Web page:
The transition from creation to discovery is what fuels innovation. Instead of sitting down with form already in mind, we arrive at the page, the canvas or even our office, trusting that the sculpture is already inside the stone, knowing that our job as the worker is to simply chip away. Instead of attaching ourselves to a particular approach, we commit to an unknown process, thinking less and emerging more, allowing everything to come out from the center of us, as opposed to blindly throwing spaghetti against a predetermined wall. And instead of our tendency to drive towards closure, we consciously make more time for ideas to germinate than is comfortable, sitting with their namelessness, slowly waking up to what is true about ourselves, our customers and the world in which we live.
CAVING -- Trusting the creative process to lead you towards profitable discoveries
The cool part about this tool is, while discovery takes longer, requires more uncertainty, and asks us to be more patient and vulnerable than we’re used to, the work that results is truer, better and bolder. Apple's approach to innovation derived from its founder's personal philosophy about discovery. Jobs famously said that customers don’t know what they want until you show it to them. He said he never relied on market research, and believed that his team's task was to read things that were not yet on the page. That's the discovery. Because the nature of innovation is, it's an unexplored cave. It's the thrill of the hunt. Every creative endeavor begins by announcing to yourself and your team, okay everyone, now we’re going to do something we’ve never done before. In short, you don't know what you're looking for until you find it. You don't know where you're going until you get there. Now, this might sound like a zen koan that a guru in a robe delivers to his students on mountaintop. It's frustrating as hell and can make your brain cramp. But it's exactly what innovating feels like. You have to trust the process to lead and teach you. What's more, you have to reassure all the people on your team, who may not even be able to conceptualize your idea in its nascent state, that it's still worth pursuing. It might not work, but it also might change everything. You never know until you start. Inception, the best film about innovation ever made, portrays a thief with the rare ability to enter people's dreams and steal their secrets from their subconscious.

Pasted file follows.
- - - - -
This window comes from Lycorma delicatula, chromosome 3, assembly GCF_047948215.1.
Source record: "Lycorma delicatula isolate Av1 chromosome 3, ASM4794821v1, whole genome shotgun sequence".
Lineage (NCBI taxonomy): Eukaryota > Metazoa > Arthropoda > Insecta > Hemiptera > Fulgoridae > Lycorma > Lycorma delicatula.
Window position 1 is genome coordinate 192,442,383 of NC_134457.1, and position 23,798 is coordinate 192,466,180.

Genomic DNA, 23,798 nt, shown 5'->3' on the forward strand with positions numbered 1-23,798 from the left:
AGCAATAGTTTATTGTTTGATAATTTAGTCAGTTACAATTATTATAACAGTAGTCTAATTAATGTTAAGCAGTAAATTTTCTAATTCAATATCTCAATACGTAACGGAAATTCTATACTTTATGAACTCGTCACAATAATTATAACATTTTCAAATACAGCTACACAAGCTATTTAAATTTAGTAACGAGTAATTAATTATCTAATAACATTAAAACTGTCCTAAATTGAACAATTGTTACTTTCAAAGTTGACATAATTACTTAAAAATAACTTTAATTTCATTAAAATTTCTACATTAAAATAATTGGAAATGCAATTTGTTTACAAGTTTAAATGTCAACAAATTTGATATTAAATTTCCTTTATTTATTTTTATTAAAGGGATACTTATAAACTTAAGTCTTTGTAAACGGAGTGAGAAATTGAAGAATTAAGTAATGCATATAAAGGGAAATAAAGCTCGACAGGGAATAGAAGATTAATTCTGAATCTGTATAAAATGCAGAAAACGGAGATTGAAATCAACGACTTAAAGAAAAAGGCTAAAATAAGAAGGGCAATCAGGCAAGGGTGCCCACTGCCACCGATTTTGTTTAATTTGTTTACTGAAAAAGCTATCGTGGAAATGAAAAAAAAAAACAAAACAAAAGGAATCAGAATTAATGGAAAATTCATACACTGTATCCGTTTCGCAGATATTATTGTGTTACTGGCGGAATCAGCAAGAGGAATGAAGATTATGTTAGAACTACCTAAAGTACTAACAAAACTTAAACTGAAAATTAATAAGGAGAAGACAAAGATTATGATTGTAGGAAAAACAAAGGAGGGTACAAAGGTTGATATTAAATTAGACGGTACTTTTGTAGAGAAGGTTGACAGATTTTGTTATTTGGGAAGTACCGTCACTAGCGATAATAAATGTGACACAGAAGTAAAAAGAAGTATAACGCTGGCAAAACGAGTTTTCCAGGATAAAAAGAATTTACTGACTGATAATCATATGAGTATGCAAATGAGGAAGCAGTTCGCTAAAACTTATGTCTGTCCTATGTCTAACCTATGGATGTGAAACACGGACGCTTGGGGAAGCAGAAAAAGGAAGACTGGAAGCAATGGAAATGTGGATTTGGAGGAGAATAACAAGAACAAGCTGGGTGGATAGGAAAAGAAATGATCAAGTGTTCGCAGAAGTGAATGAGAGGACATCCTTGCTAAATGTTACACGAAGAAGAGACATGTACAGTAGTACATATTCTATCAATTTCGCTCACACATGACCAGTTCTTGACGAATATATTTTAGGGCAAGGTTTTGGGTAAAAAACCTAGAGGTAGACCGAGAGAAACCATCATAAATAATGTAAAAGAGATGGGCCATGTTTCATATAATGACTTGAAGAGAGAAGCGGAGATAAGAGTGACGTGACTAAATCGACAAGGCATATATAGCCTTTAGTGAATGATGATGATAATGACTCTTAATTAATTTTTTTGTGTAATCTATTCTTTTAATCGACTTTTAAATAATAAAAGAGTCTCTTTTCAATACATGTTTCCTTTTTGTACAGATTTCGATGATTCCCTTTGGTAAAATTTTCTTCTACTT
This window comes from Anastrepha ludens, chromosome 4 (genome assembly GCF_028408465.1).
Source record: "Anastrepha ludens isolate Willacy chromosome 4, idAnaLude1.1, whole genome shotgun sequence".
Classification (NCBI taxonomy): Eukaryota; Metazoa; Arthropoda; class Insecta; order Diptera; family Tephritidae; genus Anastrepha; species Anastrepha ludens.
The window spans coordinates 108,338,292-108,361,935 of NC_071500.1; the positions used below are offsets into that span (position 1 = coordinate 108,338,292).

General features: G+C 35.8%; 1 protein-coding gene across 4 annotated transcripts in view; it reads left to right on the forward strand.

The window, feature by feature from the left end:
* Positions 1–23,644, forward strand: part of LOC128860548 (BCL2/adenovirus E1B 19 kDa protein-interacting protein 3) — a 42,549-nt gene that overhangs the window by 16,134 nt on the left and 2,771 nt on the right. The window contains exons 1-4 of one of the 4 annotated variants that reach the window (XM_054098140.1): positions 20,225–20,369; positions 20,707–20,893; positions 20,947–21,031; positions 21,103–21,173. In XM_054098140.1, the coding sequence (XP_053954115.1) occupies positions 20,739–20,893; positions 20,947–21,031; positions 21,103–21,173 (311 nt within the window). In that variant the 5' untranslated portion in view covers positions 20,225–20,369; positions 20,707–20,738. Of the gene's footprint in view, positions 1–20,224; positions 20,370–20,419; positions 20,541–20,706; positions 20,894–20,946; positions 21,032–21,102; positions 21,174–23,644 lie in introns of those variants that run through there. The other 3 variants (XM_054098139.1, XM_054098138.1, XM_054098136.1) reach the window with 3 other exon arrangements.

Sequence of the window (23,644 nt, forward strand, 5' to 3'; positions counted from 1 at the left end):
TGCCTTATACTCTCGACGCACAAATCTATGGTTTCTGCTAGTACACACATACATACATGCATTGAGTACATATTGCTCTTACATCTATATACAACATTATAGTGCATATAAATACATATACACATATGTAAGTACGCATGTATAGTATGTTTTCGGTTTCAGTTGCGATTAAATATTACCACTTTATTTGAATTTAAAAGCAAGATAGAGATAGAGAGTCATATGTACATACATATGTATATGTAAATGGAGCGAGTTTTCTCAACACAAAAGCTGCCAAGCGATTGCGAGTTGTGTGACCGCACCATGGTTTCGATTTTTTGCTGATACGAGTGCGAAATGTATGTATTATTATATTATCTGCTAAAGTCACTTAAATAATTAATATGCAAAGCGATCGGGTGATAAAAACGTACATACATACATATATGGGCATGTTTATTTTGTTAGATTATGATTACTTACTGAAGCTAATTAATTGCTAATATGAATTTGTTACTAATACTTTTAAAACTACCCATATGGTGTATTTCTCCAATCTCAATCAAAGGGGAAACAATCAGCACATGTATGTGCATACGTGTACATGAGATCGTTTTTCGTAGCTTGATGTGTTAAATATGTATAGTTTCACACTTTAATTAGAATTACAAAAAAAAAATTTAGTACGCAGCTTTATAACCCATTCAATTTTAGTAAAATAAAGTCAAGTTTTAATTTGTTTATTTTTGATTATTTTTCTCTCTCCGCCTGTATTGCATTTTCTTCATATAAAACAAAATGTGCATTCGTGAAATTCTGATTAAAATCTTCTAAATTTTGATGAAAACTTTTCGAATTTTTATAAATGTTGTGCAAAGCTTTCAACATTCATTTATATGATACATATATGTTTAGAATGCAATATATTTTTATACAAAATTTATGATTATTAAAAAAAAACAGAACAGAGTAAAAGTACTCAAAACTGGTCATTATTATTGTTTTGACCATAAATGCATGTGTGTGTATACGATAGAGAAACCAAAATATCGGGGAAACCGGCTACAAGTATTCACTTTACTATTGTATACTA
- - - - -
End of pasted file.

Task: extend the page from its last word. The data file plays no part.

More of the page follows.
Inception is a film that shows a form of innovation that is hard to achieve, but possible nonetheless. Here's the thief's speech from a memorable scene. They say we only use a fraction of the true potential of our brains. But they're talking about when we're awake. While we dream, the mind performs wonders. How do you imagine a building? You consciously create each aspect, puzzling over it in stages. But sometimes, when your imagination flies, you're discovering it. Genuine inspiration. And in a dream, your mind consciously does that. It creates and perceives a world simultaneously, so well, that you don't feel your brain doing the creating. Have you ever been doing your work and felt that way? It's deeply euphoric. What's more, it's dammed profitable. Organizations that are willing to transition from simply creating to really discovering, their innovations end up changing the world.
Remember, when your job is to do things that haven't been done before, don't be surprised when you're surprised. How is your team trusting the process to lead and teach you?
Enter flow state more frequently in your work
Take bold, profitable risks that inspire you, your team and your customers
Generate winning deliverables that tell compelling stories and elevate your brand
Originate innovations that impact the way other companies approach business